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BILL WALSH COLUMN: Change the name, Mr. Snyder!

Tuesday, Dec. 31 | By Bill Walsh
As I read The Washington Post a few weeks ago, I was taken by two stories in the A section.

The first detailed Washington owner Dan Snyder’s ongoing effort to buy the Native American population in support of his stubbornness about the team’s nickname. Did I say buy? I meant win over.

The A-1 story talked about Snyder’s trips to visit Native American tribes to learn of the many needs these communities have, underscoring the whole while that he is not insensitive to the poverty and needs of these micro societies, and of his standing by to help ease them.

Provided, I assume, that the Native American community remains of many voices about the team name – some seeing it as an honorific, others, not so much -- and he can continue to get sufficient numbers of…redskins…to support his bull-headedness.

Is it clear where I stand on the team name?

The other article had to do with the anger of women in Britain who think that nation’s most popular newspaper, which routinely features unveiled female breasts on page 3, has been going down that road just about long enough.

Our own Mr. Snyder must think this a misguided cause, because as surely as the R word is protected by heritage, so, too, is turning women into sex objects, which The Sun has done for years.

Times change, as The Sun doesn’t seem to understand, and of which Mr. Snyder is equally unaware. The fact is, the term Redskin has a heritage, but it isn’t one of which we should all be proud.

I am obliged to turn to scholarship, specifically the Oxford English Dictionary, which is the gatekeeper of our language.

“Redskin,” according to the OED, which provides a chronological history of every word in the English language, “is first recorded in the late 17th century and was applied to the Algonquian peoples generally, but specifically to the Delaware (region in what is now southern New York State and New York City, New Jersey, and eastern Pennsylvania).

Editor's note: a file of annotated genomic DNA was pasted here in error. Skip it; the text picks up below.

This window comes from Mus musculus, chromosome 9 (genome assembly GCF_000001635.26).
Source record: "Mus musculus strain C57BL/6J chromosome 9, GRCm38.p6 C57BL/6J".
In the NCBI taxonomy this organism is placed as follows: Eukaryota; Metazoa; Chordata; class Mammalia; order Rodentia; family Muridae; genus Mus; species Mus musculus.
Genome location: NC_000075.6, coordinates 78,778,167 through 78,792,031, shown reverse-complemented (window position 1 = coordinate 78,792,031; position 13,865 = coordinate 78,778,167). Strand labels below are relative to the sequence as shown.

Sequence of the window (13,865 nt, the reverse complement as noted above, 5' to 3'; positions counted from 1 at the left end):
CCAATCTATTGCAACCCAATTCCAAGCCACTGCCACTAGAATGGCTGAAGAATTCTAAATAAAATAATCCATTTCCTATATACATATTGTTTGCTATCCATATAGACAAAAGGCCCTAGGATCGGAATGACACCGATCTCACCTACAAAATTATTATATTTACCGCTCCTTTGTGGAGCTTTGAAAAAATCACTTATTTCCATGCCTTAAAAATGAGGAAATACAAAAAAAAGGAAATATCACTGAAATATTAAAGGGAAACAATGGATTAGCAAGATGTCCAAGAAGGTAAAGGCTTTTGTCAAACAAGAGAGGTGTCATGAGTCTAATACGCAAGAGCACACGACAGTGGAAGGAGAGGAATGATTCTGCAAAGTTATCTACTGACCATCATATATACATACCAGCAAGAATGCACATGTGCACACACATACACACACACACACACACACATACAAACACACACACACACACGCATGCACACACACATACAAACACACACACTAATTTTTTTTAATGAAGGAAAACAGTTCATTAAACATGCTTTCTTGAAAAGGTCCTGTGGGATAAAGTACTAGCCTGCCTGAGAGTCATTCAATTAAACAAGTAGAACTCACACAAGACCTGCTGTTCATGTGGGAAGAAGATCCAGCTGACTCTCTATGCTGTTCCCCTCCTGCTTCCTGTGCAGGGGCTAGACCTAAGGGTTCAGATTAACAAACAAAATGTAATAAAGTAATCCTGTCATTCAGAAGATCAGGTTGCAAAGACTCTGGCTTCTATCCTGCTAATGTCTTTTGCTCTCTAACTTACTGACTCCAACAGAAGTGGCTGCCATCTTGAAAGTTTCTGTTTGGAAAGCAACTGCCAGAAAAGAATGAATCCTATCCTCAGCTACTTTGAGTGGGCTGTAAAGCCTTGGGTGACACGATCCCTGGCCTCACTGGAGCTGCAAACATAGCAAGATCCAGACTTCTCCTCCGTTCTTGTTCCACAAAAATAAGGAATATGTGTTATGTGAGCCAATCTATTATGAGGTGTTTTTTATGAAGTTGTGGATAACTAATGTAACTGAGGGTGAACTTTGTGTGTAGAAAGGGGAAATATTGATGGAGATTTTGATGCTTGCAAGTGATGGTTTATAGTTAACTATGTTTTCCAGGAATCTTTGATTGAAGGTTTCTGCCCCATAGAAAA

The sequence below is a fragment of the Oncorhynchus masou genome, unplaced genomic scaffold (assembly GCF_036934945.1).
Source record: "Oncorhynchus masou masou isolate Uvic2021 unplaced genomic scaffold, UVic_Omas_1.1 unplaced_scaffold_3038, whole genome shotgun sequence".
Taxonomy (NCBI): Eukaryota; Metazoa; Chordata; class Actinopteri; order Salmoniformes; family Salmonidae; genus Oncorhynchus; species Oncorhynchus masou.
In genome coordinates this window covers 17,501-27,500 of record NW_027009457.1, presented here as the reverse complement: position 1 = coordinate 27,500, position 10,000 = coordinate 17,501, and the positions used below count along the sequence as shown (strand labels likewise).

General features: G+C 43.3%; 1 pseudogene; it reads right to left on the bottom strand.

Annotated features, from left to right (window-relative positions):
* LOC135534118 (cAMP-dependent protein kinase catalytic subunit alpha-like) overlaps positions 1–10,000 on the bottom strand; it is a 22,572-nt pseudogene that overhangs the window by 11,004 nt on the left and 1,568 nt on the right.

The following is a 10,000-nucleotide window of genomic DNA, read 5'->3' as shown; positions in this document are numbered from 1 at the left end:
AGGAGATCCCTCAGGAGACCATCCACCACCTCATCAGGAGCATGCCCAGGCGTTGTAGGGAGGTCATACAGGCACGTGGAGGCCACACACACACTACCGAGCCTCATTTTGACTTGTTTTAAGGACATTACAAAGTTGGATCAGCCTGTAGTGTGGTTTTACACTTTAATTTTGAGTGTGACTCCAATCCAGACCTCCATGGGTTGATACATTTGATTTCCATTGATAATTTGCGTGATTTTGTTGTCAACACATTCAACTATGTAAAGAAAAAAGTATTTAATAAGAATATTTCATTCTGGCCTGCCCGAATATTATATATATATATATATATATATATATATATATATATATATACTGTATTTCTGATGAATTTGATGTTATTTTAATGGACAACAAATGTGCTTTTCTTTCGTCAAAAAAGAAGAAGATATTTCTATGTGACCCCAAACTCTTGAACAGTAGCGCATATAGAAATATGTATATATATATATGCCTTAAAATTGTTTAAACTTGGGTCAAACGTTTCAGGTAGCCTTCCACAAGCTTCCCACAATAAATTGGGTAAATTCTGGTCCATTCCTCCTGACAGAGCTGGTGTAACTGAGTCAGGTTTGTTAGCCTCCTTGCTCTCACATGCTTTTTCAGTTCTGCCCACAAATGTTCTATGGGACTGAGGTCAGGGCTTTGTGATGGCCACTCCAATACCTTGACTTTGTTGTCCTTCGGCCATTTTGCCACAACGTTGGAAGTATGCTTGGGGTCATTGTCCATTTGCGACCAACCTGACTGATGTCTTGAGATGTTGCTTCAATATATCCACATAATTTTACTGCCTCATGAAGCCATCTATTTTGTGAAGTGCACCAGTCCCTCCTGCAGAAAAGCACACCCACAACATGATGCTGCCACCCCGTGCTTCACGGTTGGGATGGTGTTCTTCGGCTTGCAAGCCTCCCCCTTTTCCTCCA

"Redskin' referred not to the natural skin color of the Delaware, but to their use of vermilion face paint and body paint. In time, however, through a process that in linguistics is called pejoration, by which a neutral term acquires an unfavorable connotation or denotation, redskin lost its neutral, accurate descriptive sense and became a term of disparagement.”

That’s it. That is the official word, as much as Dan Snyder would wish it otherwise, and try to convince himself – and us – that it is so.

“Red man is first recorded in the early 17th century and was originally neutral in tone,” the OED reports. “Red Indian is first recorded in the early 19th century and was used by the British, far more than by Americans, to distinguish the Indians of the subcontinent from the Indians of the Americas. All three terms are dated or offensive. American Indian and Native American are now the standard umbrella terms. Of course, if it is possible or appropriate, one can also use specific tribal names (Cheyenne, Nez Percé, etc.).”

Mr. Snyder can make any argument he wants, but I’m going to side with the academics, who don’t have a dog in this fight.

The team for which we root has an offensive name. If you disagree, take it up with the OED. Knowing that, our continued use of the name has got to stop — if for no other reason than it makes it difficult to write this column without using the word, which I have tried to do all season.

The fact is, there are plenty of other and far more compelling reasons.

Spend the offseason sending your requests to Mr. Snyder. A better offensive line. A return to a 4-3 defensive front. Receivers who can get free and, yes, even catch. A new defensive backfield.

For sure, we need all that, as well as a new coach.

Given the evidence, coming up with a new name should be a no-brainer.

With great hesitation, I suggest that changes to the cheerleaders’ outfits are really unnecessary.

Heritage, I say, heritage.

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